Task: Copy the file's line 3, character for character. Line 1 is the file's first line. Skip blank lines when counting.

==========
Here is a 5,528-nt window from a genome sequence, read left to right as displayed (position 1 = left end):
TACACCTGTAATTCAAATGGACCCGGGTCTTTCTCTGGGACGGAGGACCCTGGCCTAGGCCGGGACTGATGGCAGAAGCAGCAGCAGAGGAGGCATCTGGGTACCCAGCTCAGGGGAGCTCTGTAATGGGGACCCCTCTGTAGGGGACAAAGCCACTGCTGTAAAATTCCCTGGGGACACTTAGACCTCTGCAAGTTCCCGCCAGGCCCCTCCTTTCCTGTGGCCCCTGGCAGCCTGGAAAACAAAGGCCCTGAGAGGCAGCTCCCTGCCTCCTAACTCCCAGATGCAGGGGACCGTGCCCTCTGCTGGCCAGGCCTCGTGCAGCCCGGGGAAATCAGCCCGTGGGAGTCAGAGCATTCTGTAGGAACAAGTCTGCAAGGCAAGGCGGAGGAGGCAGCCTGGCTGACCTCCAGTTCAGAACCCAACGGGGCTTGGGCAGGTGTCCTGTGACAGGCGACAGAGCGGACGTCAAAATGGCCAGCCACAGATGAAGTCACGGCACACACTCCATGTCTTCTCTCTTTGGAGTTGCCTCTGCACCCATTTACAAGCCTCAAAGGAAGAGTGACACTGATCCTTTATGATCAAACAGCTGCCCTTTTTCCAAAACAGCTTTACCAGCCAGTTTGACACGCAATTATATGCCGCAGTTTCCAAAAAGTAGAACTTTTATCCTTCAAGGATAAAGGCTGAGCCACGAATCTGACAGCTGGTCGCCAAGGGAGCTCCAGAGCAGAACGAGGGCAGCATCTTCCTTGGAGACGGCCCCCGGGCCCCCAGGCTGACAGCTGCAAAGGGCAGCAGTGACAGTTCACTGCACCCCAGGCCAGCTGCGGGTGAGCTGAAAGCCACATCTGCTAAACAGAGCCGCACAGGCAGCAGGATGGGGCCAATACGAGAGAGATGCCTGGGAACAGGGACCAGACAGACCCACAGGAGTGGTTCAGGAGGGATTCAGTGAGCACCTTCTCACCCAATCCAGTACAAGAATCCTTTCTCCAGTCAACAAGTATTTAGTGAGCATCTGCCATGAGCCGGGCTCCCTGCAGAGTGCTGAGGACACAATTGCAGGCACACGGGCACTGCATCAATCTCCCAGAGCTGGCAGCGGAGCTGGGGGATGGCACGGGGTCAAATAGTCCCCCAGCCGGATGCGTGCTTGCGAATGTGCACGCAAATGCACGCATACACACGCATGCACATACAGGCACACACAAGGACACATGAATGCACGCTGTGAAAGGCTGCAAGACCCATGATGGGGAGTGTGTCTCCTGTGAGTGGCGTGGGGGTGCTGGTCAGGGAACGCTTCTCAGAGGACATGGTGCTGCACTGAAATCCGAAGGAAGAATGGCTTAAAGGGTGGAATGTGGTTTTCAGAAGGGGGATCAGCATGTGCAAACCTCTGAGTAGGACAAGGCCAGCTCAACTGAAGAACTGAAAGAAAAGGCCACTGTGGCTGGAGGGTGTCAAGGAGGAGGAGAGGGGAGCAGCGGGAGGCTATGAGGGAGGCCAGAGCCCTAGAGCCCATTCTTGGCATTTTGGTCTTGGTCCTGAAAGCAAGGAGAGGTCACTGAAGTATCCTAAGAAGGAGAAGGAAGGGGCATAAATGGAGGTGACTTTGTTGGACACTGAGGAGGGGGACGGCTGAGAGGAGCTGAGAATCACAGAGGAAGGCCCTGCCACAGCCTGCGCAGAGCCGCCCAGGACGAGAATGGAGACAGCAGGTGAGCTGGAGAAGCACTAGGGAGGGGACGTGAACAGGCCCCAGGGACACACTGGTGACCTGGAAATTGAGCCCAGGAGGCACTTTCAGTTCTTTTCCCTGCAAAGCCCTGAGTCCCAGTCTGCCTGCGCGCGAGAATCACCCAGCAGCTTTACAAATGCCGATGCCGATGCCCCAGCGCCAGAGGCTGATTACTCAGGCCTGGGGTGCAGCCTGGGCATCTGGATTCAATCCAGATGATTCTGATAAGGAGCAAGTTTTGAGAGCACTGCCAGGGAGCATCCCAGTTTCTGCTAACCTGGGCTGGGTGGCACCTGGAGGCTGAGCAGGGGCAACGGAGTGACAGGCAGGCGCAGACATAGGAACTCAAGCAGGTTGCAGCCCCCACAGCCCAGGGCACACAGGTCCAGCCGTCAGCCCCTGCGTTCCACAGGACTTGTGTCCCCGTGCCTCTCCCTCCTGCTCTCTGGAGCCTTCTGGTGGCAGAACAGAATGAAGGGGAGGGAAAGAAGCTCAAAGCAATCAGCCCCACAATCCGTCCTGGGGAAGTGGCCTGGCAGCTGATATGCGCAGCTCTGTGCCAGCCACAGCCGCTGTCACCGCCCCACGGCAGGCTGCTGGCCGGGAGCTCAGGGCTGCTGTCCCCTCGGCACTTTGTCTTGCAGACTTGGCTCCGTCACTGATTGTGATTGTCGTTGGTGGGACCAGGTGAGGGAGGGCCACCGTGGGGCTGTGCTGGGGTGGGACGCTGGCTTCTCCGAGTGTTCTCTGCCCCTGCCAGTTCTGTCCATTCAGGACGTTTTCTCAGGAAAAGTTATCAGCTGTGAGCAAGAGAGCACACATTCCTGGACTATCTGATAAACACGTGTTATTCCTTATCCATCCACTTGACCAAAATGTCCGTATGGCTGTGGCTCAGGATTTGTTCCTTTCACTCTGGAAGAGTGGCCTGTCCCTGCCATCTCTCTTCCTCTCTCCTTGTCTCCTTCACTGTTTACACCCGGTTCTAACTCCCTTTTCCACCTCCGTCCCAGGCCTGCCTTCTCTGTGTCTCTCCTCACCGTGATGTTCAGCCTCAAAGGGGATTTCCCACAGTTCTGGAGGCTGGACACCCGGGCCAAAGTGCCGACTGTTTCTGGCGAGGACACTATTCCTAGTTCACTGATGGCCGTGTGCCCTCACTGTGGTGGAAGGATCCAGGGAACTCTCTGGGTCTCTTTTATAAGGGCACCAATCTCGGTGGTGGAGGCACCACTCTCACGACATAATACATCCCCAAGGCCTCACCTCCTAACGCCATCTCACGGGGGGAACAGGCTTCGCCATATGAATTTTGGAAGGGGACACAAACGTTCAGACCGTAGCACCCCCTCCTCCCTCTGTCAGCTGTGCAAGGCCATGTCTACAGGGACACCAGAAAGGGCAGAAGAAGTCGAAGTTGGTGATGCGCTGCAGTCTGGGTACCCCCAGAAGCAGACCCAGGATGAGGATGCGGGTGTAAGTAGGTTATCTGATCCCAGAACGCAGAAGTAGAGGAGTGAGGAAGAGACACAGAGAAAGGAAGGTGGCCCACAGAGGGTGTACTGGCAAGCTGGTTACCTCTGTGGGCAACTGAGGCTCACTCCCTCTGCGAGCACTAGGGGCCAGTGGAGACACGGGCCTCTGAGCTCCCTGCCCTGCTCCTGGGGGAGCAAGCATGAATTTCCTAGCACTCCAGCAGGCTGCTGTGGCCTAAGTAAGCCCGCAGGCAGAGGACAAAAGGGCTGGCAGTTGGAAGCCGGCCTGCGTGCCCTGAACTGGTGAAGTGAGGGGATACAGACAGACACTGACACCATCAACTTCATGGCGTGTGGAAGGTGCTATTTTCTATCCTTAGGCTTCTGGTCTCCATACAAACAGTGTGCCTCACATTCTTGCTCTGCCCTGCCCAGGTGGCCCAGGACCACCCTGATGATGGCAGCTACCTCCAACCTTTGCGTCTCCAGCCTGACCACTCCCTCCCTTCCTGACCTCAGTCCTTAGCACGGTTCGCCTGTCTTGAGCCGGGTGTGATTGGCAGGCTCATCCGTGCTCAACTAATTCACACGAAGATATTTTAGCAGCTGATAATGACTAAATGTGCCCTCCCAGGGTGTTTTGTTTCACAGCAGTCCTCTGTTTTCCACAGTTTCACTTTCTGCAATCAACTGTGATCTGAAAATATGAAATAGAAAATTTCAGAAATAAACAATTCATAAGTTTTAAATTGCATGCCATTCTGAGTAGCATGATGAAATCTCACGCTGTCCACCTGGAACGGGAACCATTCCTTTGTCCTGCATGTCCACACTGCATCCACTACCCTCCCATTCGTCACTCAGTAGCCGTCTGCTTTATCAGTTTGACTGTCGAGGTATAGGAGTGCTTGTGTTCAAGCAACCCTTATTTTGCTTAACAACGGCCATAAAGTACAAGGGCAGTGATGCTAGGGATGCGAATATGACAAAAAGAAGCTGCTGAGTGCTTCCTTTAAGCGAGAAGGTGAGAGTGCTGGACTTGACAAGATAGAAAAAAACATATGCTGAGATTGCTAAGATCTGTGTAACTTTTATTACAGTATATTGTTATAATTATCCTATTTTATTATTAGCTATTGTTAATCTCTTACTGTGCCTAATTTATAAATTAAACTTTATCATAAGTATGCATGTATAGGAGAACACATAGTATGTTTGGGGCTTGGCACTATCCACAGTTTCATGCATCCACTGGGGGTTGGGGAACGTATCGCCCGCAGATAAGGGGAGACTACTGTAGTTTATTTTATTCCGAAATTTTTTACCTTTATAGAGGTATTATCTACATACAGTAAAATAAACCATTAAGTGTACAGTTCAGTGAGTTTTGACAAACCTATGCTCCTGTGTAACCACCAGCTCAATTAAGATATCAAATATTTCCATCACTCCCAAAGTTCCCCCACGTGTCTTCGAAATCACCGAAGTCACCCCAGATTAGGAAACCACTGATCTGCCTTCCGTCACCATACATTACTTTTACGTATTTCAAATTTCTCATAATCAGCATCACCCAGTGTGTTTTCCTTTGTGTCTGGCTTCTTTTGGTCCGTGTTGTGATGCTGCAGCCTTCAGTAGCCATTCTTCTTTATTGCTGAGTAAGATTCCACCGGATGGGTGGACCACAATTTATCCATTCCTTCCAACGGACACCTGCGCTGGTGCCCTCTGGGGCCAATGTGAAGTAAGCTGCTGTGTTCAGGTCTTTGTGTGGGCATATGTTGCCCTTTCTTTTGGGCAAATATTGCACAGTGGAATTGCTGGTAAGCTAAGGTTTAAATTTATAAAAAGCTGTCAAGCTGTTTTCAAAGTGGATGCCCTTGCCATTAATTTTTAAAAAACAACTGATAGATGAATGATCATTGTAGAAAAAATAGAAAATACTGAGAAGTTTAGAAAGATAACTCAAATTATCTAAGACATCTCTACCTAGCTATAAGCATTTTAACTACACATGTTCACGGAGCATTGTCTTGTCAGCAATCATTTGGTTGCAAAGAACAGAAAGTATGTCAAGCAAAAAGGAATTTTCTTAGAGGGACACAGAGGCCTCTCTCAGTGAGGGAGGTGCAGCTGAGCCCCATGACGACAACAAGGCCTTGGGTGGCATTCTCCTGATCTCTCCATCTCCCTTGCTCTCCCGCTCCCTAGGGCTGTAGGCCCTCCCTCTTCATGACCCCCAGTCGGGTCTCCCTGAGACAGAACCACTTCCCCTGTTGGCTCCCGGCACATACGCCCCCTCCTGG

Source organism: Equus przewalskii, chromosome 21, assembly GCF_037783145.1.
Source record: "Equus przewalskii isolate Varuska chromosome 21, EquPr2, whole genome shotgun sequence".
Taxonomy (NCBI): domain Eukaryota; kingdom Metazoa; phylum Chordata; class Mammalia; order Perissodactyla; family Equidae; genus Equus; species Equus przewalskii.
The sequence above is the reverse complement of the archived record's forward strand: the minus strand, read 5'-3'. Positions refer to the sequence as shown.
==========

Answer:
Source organism: Equus przewalskii, chromosome 21, assembly GCF_037783145.1.